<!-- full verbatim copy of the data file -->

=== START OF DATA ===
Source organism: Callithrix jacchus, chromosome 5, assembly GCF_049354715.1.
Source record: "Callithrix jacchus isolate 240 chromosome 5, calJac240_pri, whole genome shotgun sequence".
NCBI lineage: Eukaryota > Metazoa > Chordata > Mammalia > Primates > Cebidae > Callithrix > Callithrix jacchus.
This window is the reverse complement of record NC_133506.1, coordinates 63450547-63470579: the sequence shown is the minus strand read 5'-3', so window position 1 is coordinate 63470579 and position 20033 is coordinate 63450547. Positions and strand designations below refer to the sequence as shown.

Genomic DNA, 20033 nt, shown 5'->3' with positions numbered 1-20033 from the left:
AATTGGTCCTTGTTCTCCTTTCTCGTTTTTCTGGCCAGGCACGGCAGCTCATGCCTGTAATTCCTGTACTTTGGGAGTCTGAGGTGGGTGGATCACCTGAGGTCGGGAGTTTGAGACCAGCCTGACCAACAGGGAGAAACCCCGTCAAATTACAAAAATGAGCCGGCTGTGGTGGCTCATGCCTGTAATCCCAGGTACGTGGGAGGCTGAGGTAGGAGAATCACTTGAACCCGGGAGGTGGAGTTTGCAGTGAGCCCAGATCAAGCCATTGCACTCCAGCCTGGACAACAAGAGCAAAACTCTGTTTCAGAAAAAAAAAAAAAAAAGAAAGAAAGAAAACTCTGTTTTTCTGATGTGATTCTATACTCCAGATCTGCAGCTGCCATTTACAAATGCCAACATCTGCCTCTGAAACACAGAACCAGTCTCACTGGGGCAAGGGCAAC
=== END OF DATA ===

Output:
Source organism: Callithrix jacchus, chromosome 5, assembly GCF_049354715.1.
Source record: "Callithrix jacchus isolate 240 chromosome 5, calJac240_pri, whole genome shotgun sequence".
NCBI lineage: Eukaryota > Metazoa > Chordata > Mammalia > Primates > Cebidae > Callithrix > Callithrix jacchus.
This window is the reverse complement of record NC_133506.1, coordinates 63450547-63470579: the sequence shown is the minus strand read 5'-3', so window position 1 is coordinate 63470579 and position 20033 is coordinate 63450547. Positions and strand designations below refer to the sequence as shown.

Genomic DNA, 20033 nt, shown 5'->3' with positions numbered 1-20033 from the left:
AATTGGTCCTTGTTCTCCTTTCTCGTTTTTCTGGCCAGGCACGGCAGCTCATGCCTGTAATTCCTGTACTTTGGGAGTCTGAGGTGGGTGGATCACCTGAGGTCGGGAGTTTGAGACCAGCCTGACCAACAGGGAGAAACCCCGTCAAATTACAAAAATGAGCCGGCTGTGGTGGCTCATGCCTGTAATCCCAGGTACGTGGGAGGCTGAGGTAGGAGAATCACTTGAACCCGGGAGGTGGAGTTTGCAGTGAGCCCAGATCAAGCCATTGCACTCCAGCCTGGACAACAAGAGCAAAACTCTGTTTCAGAAAAAAAAAAAAAAAAGAAAGAAAGAAAACTCTGTTTTTCTGATGTGATTCTATACTCCAGATCTGCAGCTGCCATTTACAAATGCCAACATCTGCCTCTGAAACACAGAACCAGTCTCACTGGGGCAAGGGCAAC